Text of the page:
Totally weird things animal mums do

Totally weird things animal mums do

This Mother's Day, be thankful your mum is human - maternal habits in theanimal kingdom can be far more annoying than telling you to clean your room

Today is Mother's Day in Hong Kong, and much of the world (if you forgot, head to page 11 for some easy recipes to impress Mum so she hopefully forgives your amnesia). It's a day when we celebrate the kindness of the women who raise us, and give them back a little of that selflessness.

But things aren't so predictable with animals. In honour of this special day - and to remind you not to take your mum for granted - we picked the brains of YP pet columnist, Dr Michael Bradley of Stanley Veterinary Clinic, to find out about some of the unusual ways some animal mothers treat their offspring.

Mummy, what are you?

The duck-billed platypus is an odd creature: it looks like a mix between a guinea pig, duck and Wolverine. It is one of two mammals to lay eggs, like a bird, instead of giving birth.

Like other mammals, the babies are fed milk; but unlike other mammals, the mother doesn't have nipples, so can't suckle her young. Instead, the milk comes out of sweat-like glands and pools in grooves on her stomach, and then the young can lap it up.

An unfair reputation?

Say the words "alligator" or "crocodile", and most people imagine lean, green eating machines. But in fact, when it comes to their young, the mothers of the species are quite attentive mothers, building nests for their young, and caring for them once they hatch. They'll even carry the babies in mouth and take to water.

But if you assume this means everything you've seen on TV is misleading, and assume girls like Pui Pui, the saltwater crocodile at Hong Kong Wetland Park "is equally loving to all creatures, including you," says Bradley, who is part of the vet team that treats the local croc, "you'd be very, very wrong". Don't mess with them.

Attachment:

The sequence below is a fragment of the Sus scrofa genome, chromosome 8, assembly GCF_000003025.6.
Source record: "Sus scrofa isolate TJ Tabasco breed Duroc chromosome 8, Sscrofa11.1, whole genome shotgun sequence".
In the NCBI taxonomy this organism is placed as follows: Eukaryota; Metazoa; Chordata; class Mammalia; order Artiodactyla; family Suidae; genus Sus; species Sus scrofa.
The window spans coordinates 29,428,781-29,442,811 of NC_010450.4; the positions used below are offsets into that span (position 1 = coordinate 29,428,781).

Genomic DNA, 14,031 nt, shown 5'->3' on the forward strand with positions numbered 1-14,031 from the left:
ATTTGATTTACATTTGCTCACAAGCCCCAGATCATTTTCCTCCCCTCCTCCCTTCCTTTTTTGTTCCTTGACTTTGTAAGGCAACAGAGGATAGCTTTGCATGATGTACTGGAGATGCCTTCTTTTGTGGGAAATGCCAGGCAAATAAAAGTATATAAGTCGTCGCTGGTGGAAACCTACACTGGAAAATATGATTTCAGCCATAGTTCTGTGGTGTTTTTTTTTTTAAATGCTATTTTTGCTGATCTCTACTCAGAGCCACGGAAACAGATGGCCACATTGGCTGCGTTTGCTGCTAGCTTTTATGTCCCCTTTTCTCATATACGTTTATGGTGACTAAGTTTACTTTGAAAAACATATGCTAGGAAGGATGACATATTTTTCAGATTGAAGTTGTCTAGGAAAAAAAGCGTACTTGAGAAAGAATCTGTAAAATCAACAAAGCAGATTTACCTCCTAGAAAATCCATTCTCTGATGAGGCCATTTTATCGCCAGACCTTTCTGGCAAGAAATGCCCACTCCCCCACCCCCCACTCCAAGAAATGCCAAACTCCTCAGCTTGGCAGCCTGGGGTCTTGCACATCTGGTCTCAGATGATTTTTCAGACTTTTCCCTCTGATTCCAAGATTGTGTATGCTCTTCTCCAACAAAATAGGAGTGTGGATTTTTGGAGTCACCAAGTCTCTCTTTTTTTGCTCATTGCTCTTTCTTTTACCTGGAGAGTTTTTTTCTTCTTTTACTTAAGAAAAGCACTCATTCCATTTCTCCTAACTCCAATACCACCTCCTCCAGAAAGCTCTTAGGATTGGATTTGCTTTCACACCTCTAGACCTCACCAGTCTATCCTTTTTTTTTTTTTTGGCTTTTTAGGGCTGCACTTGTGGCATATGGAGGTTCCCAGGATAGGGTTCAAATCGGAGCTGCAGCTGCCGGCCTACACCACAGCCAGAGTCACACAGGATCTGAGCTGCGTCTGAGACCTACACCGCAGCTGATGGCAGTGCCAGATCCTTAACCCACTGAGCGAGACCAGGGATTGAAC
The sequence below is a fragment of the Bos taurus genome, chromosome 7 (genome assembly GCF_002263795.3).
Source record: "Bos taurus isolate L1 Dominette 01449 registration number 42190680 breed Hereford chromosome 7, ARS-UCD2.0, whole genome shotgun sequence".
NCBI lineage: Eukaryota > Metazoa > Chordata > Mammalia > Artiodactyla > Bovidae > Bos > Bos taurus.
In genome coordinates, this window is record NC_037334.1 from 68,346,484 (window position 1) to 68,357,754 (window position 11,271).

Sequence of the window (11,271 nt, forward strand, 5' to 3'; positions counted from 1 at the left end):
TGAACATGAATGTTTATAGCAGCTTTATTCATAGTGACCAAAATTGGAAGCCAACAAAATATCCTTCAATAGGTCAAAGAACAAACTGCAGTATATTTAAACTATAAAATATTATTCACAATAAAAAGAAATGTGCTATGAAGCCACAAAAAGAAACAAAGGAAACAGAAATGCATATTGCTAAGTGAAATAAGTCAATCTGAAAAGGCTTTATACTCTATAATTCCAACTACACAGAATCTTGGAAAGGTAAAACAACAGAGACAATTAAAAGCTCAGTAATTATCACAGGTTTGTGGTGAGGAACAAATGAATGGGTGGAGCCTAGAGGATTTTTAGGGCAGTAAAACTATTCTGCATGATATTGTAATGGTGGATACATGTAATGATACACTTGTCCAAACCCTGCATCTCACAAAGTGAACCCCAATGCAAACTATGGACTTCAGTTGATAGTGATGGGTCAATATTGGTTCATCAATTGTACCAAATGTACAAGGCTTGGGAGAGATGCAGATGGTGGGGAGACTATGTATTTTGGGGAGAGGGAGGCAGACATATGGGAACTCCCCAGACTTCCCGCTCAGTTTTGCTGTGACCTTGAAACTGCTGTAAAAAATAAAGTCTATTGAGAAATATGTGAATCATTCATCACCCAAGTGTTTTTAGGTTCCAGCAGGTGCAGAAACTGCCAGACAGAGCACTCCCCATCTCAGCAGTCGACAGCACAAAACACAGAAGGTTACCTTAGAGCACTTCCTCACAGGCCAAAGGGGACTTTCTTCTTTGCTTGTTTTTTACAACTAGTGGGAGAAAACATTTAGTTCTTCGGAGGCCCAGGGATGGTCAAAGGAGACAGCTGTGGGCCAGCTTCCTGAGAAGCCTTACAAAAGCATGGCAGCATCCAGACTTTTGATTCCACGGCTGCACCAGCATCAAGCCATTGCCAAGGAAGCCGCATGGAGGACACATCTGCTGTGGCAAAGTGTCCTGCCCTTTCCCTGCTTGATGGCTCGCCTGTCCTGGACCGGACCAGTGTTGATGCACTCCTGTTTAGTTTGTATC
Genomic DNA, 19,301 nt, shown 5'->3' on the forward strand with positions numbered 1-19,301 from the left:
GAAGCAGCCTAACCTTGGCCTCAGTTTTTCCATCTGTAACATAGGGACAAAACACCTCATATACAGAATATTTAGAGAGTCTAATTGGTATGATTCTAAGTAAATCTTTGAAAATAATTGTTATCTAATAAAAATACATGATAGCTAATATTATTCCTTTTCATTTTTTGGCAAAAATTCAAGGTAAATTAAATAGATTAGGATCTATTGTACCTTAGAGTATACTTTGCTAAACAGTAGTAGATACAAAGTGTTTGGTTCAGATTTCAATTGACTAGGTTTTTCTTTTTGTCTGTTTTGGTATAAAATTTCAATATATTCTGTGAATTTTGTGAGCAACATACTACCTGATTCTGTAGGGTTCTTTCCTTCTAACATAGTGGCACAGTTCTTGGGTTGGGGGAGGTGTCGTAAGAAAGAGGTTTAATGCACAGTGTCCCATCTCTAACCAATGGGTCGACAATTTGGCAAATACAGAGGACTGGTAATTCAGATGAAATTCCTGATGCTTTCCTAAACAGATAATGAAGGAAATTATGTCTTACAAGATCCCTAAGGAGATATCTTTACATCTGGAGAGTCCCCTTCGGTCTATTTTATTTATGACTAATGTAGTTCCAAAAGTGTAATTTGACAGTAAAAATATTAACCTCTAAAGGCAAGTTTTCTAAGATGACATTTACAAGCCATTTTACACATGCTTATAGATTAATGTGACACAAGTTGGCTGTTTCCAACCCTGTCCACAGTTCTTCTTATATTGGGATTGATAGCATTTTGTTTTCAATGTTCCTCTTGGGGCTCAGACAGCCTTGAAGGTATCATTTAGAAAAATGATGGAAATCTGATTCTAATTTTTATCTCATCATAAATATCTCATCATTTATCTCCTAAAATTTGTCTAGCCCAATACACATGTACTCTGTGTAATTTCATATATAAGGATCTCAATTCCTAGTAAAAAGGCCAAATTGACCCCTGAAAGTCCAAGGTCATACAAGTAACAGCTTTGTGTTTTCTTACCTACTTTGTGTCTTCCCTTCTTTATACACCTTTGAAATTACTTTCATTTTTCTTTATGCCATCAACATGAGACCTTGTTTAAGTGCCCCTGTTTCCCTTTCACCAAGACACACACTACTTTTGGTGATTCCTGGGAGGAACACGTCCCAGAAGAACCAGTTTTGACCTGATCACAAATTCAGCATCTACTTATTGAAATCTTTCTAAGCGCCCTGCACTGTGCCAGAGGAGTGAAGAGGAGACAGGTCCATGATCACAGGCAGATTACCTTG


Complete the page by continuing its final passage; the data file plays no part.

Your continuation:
Mummy? Mum? Muuummm?

Some people say there's a "maternal instinct". It seems that cuckoos didn't get that memo. The mother birds lay their eggs in the nest of another bird, usually of another species, and then leave the eggs. The "adoptive" mother doesn't realise the baby cuckoo isn't hers, and will feed it - even when that chick knocks her actual eggs or chicks out of the nest to ensure it gets more food.

Paternity leave

In a similarly unmaternal way, female seahorses lay the eggs, then leave the dad to it. Male seahorses are responsible for all parenting. The male keeps the eggs in a pouch until they hatch, then looks after them until they can care for themselves. Think of male seahorses as the stay-at-home dads of the animal kingdom.

Siamese fighting fish dads, too, are left holding the babies. A male fish build a nest out of air bubbles coated in saliva. After the female lays her eggs, he collects them in his mouth and place them in the nest to keep them safe from everything - including their mother, who is likely to eat them.

Potty training

It may seem as if it's only exotic animal mums that exhibit strange behaviour; but in fact man's best friend, and her mortal enemy have some odd habits, too.

Young puppies and kittens won't pee or poo until their mother licks their bottoms. Then, when they do poo, she eats it, so that the nest stays clean and dry. Of course, this means that if you adopt a very young puppy or kitten and hand-rear it, you have to take the mother's place. Luckily this doesn't mean licking or eating; you can encourage them to go by rubbing their bottoms with damp cotton wool.

This article appeared in the Young Post print edition as
Reasons for gratitude

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